Cyber attacks against the media and telecommunications industry are on the rise. No one knows this better than Cox Enterprises Inc., the largest private broadband company in America that serves more than 6.5 million homes and businesses. They also operate across media sectors (and recently acquired Axios to expand their activities in this space further).
One problem with having such a large footprint is identifying all the exposures attackers could exploit and determining the ones that pose the biggest risk and should be dealt with quickly.
David McLeod, VP/Chief Information Security Officer at Cox, relies on OccamSec’s Incenter platform for continuous assessment to keep up with exposures that adversaries will seek as a way into the environment. By combining machine learning algorithms and the experience of seasoned professional hackers, Incenter empowers clients to address the ‘deluge’ of technical and security vulnerabilities hidden within corporate network ecosystems. In one project alone, Incenter tested more than 480,000 endpoints whilst providing ongoing tests against a range of critical applications.
Through the dashboard, verifiable and actionable information provides C level executives the business context and associated risks needed to make decisions. Whilst, at the same time Security engineers fix vulnerabilities in real-time and for real-world benefit.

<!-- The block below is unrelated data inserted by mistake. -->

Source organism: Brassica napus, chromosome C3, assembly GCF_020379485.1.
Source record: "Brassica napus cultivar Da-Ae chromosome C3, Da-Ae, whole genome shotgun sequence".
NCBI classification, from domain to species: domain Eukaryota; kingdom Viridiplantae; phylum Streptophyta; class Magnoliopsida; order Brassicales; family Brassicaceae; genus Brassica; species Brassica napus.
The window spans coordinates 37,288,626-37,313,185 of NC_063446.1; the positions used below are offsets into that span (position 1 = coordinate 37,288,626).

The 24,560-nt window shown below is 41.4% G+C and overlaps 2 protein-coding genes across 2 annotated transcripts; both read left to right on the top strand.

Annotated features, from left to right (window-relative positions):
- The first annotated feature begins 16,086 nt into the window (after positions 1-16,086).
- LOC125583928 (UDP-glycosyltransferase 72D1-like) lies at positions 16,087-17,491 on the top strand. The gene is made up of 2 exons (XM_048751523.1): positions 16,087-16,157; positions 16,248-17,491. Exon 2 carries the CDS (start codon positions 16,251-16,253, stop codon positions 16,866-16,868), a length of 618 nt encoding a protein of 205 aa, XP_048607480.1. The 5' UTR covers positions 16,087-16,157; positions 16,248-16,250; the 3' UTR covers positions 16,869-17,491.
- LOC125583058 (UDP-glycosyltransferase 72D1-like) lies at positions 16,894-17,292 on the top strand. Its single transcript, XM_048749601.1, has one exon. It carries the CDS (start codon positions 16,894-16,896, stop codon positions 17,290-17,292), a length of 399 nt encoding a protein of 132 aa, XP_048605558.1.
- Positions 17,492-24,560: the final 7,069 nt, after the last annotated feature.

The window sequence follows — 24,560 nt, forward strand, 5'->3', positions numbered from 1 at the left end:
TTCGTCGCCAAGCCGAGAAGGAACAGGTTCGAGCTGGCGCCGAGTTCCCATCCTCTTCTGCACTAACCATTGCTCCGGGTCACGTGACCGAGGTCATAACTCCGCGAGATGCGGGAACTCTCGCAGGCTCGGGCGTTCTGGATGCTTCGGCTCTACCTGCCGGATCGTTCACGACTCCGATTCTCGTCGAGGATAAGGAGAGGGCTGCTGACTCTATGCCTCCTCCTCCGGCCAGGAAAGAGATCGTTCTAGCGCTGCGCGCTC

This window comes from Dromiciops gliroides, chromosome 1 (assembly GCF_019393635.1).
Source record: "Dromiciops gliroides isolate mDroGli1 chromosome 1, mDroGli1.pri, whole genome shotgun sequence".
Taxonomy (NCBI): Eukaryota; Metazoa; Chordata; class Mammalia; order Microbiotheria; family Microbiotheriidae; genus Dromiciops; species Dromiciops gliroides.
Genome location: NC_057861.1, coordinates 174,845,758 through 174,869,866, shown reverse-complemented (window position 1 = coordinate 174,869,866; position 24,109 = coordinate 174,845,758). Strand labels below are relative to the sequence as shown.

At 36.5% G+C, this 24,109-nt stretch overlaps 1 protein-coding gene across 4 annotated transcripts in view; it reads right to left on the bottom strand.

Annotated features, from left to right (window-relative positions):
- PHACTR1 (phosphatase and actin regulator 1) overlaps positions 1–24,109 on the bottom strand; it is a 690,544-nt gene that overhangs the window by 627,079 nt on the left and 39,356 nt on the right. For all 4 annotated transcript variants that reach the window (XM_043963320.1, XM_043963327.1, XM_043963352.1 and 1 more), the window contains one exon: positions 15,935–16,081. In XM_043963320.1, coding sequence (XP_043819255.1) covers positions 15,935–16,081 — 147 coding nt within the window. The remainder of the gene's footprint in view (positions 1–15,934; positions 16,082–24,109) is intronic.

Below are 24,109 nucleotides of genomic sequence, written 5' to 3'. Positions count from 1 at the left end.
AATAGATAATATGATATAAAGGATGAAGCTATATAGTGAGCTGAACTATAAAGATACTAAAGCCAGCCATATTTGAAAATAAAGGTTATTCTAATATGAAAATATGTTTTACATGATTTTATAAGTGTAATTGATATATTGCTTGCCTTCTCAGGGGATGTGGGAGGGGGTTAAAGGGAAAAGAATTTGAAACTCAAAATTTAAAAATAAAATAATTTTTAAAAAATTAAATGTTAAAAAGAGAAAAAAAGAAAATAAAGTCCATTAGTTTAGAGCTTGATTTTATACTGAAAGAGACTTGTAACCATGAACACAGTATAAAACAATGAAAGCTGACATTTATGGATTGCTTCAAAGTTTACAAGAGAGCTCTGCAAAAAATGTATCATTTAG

Traditional pen testing remains a useful tool. How useful it is depends on the organization, its objectives, and its threat landscape. For those operating in frequently targeted sectors point-in-time security testing may not be adequate. For example, Palo Alto’s Unit42 published its 2022 Incident Response Report covering vulnerability and exploitation metrics last year and found that attackers typically start scanning for vulnerable systems 15 minutes after a publicly disclosed vulnerability.
That’s why companies like Cox take a continuous proactive approach to hunt down exposures and preemptively take action. During a recent national election, there were threats of ransomware attacks on radio stations to take control of broadcasts with anticandidate sentiments. Unfortunately, on-air personalities are regular targets. Incenter’s comprehensive approach to vulnerability identification, with intelligence and organizational context, ensures that the attack surface is identified, complex issues identified (via a combination of
automated testing and human experts) and remediative action taken before issues can be exploited. All of this happens on an ongoing basis, issues are reported as they are discovered, there is no need to wait for an end of engagement penetration test report.
Incenter has identified a range of exposures across the Cox environment, many of which could only be uncovered through combined automated and expert testing. This included complex bypasses for certain security controls and several zero-day vulnerabilities. In all cases remediation guidance was provided, and issues re-tested as required.
With continuous testing via Incenter, clients like McLeod can grow capability without growing tools and staff. As the Incenter platform evolves, more and more security services can be ingested by the platform or even replaced (right now it combines penetration testing, attack surface management, threat intelligence and automated testing) leaving security personnel with a “single source oftruth” on the exposures they need to be most concerned with, the impact they could have on the organization, and how to fix.